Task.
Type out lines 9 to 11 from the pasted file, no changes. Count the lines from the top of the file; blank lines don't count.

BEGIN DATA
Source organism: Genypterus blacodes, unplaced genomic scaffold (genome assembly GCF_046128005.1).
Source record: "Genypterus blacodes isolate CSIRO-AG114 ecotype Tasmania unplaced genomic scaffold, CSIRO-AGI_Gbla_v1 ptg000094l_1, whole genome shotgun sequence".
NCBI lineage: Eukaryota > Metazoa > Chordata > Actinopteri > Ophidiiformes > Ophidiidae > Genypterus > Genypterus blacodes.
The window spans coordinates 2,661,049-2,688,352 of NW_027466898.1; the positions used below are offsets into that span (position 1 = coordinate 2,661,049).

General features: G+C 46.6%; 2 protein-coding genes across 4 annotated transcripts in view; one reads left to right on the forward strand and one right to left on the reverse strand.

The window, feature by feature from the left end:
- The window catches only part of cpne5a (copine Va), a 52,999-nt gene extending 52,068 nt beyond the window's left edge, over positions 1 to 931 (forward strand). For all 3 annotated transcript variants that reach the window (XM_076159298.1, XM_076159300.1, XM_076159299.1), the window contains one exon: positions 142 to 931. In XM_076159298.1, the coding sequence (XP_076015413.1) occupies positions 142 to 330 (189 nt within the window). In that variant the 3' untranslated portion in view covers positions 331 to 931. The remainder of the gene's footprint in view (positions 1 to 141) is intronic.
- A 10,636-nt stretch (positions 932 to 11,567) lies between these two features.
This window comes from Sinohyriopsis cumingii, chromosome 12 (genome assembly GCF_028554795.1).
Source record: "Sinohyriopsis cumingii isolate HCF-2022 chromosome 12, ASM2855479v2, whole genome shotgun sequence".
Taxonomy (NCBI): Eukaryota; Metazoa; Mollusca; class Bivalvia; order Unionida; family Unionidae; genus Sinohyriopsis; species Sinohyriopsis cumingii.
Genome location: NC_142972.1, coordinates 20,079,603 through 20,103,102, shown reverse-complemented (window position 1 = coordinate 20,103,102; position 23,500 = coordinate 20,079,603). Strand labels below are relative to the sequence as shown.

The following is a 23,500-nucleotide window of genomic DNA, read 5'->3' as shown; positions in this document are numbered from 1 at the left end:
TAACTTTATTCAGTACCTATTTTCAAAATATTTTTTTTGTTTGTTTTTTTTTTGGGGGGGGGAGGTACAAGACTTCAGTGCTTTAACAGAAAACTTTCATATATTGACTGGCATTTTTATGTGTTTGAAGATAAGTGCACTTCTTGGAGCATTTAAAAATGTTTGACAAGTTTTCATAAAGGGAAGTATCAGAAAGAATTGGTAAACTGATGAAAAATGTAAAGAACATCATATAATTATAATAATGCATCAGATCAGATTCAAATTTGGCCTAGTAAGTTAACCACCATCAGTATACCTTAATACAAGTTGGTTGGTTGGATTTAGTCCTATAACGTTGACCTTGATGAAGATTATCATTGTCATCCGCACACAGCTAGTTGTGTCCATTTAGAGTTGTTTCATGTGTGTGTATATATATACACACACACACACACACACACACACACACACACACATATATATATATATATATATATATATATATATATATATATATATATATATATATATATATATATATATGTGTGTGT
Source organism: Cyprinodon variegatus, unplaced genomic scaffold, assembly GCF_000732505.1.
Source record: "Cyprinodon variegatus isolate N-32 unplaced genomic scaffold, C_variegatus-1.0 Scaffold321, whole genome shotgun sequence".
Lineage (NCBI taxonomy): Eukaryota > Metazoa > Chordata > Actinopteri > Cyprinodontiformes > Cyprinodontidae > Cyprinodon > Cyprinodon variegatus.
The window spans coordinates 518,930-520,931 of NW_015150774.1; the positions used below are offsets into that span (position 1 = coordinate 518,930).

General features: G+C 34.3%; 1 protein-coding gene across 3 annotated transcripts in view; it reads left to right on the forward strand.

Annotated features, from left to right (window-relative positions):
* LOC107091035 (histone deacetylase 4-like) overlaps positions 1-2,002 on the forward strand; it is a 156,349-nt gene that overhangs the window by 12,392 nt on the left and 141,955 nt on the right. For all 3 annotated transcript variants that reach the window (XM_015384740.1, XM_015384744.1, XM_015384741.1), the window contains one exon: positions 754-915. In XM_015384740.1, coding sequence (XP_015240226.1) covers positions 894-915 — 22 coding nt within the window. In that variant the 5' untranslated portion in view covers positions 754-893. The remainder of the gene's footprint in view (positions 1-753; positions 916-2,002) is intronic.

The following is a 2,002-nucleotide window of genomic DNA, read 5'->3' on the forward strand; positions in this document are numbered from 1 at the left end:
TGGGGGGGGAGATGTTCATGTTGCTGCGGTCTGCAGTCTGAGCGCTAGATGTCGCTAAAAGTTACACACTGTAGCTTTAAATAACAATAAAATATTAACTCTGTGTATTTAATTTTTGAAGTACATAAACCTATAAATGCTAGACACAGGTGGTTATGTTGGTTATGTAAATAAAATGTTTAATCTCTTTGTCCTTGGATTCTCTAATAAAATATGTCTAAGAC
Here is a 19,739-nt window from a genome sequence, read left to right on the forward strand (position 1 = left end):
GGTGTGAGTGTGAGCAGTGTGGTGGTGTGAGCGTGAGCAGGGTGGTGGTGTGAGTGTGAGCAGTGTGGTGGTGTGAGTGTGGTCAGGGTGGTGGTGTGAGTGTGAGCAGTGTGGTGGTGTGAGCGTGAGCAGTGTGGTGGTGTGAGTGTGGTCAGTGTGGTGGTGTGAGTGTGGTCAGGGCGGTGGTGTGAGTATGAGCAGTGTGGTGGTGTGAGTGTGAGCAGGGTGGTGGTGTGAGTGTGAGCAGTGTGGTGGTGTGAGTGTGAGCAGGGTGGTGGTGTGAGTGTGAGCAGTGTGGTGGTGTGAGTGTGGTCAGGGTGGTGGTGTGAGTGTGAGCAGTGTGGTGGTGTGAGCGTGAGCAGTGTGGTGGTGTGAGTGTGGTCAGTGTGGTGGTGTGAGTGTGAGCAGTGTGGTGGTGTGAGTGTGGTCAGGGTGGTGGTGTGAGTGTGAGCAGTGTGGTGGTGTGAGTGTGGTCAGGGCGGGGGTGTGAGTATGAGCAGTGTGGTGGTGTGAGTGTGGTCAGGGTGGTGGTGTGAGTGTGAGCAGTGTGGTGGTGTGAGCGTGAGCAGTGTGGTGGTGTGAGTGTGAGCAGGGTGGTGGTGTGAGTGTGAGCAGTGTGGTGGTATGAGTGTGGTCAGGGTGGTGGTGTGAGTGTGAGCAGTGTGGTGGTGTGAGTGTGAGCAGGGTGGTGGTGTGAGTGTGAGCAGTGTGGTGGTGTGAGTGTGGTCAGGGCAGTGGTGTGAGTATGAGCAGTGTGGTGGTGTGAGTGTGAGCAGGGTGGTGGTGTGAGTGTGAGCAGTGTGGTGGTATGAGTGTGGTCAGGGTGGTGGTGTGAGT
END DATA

This window comes from Sinohyriopsis cumingii, chromosome 12 (genome assembly GCF_028554795.1).
Source record: "Sinohyriopsis cumingii isolate HCF-2022 chromosome 12, ASM2855479v2, whole genome shotgun sequence".
Taxonomy (NCBI): Eukaryota; Metazoa; Mollusca; class Bivalvia; order Unionida; family Unionidae; genus Sinohyriopsis; species Sinohyriopsis cumingii.